What does the following code print out? Trace through it keeping track of the array values and the output. Then run it to see if you’re right. Notice that in this code, the array is passed as an argument to the methods. You can also try the code in the Java visualizer with the Code Lens button.

Note

Arrays in Java are objects. When arrays are passed in as arguments to methods, any changes to the array in the method will affect the original array, since the array name is a reference value refering to the address of the array in memory.

The following method has the correct code to subtract amt from all the values in the array <b>values</b>, but the code is mixed up. Drag the blocks from the left into the correct order on the right. You will be told if any of the blocks are in the wrong order.

```        public static void subAll(int[] values, int amt)
{
---
for (int i = 0;
---
i < values.length;
---
i++)
---
{
---
values[i] = values[i] - amt;
---
} // end for loop
---
} // end method
```

## 7.2.3. Looping From Back to Front¶

You don’t have to loop through an array from the front to the back. You can loop by starting at the back of the array and move toward the front during each time through the loop. In the example below, the method `getIndexOfLastElementSmallerThanTarget` returns the index of the last element in the array that is smaller than the given argument. The return statement inside the loop stops the execution of the loop and the method and returns the index that is found immediately back to the main method. It returns -1 if there is no number in the array that is smaller than the given number.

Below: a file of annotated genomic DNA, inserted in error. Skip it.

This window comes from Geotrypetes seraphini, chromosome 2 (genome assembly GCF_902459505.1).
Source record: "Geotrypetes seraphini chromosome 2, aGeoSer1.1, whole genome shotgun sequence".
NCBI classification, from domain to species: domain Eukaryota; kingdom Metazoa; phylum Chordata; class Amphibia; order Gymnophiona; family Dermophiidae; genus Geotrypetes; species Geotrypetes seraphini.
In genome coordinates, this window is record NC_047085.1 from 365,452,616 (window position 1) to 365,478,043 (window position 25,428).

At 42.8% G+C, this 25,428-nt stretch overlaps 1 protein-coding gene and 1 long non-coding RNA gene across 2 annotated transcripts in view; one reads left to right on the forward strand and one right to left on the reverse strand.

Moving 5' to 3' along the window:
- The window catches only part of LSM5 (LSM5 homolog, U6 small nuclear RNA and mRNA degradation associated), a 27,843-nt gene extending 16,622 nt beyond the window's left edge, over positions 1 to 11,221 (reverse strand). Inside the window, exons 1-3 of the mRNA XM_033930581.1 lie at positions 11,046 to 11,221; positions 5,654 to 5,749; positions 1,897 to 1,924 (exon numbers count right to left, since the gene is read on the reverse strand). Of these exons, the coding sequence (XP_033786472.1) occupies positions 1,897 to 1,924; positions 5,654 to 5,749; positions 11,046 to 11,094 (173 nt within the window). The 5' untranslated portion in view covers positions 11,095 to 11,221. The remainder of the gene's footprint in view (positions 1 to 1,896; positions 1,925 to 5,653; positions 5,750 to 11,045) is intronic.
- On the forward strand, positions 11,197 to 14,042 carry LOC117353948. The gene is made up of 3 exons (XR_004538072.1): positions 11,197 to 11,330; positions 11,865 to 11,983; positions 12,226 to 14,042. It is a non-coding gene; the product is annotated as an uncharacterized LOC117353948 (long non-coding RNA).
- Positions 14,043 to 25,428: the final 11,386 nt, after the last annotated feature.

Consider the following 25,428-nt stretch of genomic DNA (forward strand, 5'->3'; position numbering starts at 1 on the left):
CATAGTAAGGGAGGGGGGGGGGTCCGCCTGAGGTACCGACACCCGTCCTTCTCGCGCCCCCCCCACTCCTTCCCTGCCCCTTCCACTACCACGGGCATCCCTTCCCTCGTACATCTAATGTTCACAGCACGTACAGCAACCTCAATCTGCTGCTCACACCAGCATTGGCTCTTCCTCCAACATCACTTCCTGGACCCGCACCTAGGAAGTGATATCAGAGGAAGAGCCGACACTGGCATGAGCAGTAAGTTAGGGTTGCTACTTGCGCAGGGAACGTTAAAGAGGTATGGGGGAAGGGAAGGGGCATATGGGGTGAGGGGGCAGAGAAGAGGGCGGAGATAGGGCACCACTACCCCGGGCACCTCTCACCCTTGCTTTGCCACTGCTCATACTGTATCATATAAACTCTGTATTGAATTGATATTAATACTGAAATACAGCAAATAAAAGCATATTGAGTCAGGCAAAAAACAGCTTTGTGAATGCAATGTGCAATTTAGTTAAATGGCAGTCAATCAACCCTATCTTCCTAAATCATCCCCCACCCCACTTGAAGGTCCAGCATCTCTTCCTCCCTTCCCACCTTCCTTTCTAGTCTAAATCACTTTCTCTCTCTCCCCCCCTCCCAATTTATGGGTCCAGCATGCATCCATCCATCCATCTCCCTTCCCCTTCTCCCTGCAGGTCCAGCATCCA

Coding Exercise

What does the following code print out? Notice that the array and the target are passed in as arguments to the getIndexOfLastElementSmallerThanTarget method. Trace through it keeping track of the array values and the output. Then run it to see if you’re right. You can also try the code in the Java visualizer with the Code Lens button. Can you add another method that finds the index of the last element greater than the target instead of smaller than the target and have main print out a test of it? Call this method getIndexOfLastElementGreaterThanTarget and give it 2 arguments and a return value like the method below.

## 7.2.4. Looping through Part of an Array¶

You don’t have to loop through all of the elements of an array. You can loop through just some of the elements of an array using a for loop. The following code doubles the first five elements in an array. Notice that it uses a complex conditional (`&&`) on line 14 to make sure that the loop doesn’t go beyond the length of the array, because if you had an array that had less than 5 elements, you wouldn’t want the code to try to double the 5th element which doesn’t exist! Notice that in this code, the array is a private instance variable of the class ArrayWorker. It is created in the constructor and changed or accessed by the methods.